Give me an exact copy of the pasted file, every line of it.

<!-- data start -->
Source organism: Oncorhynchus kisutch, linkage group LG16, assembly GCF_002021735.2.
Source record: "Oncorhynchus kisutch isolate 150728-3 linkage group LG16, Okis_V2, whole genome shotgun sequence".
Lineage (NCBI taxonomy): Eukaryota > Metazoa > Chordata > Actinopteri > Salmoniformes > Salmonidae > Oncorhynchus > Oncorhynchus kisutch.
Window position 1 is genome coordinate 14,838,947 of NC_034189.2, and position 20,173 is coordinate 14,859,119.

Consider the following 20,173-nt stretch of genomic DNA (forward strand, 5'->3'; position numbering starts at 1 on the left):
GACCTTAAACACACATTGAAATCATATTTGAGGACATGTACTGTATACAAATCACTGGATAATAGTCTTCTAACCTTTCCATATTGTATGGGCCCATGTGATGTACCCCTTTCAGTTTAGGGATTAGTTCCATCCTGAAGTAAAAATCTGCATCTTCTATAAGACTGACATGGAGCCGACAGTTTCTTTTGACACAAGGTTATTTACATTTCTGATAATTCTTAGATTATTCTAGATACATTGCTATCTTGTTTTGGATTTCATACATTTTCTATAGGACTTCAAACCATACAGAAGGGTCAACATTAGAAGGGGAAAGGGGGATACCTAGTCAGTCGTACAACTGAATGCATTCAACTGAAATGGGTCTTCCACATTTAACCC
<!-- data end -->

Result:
Source organism: Oncorhynchus kisutch, linkage group LG16, assembly GCF_002021735.2.
Source record: "Oncorhynchus kisutch isolate 150728-3 linkage group LG16, Okis_V2, whole genome shotgun sequence".
Lineage (NCBI taxonomy): Eukaryota > Metazoa > Chordata > Actinopteri > Salmoniformes > Salmonidae > Oncorhynchus > Oncorhynchus kisutch.
Window position 1 is genome coordinate 14,838,947 of NC_034189.2, and position 20,173 is coordinate 14,859,119.

Consider the following 20,173-nt stretch of genomic DNA (forward strand, 5'->3'; position numbering starts at 1 on the left):
GACCTTAAACACACATTGAAATCATATTTGAGGACATGTACTGTATACAAATCACTGGATAATAGTCTTCTAACCTTTCCATATTGTATGGGCCCATGTGATGTACCCCTTTCAGTTTAGGGATTAGTTCCATCCTGAAGTAAAAATCTGCATCTTCTATAAGACTGACATGGAGCCGACAGTTTCTTTTGACACAAGGTTATTTACATTTCTGATAATTCTTAGATTATTCTAGATACATTGCTATCTTGTTTTGGATTTCATACATTTTCTATAGGACTTCAAACCATACAGAAGGGTCAACATTAGAAGGGGAAAGGGGGATACCTAGTCAGTCGTACAACTGAATGCATTCAACTGAAATGGGTCTTCCACATTTAACCC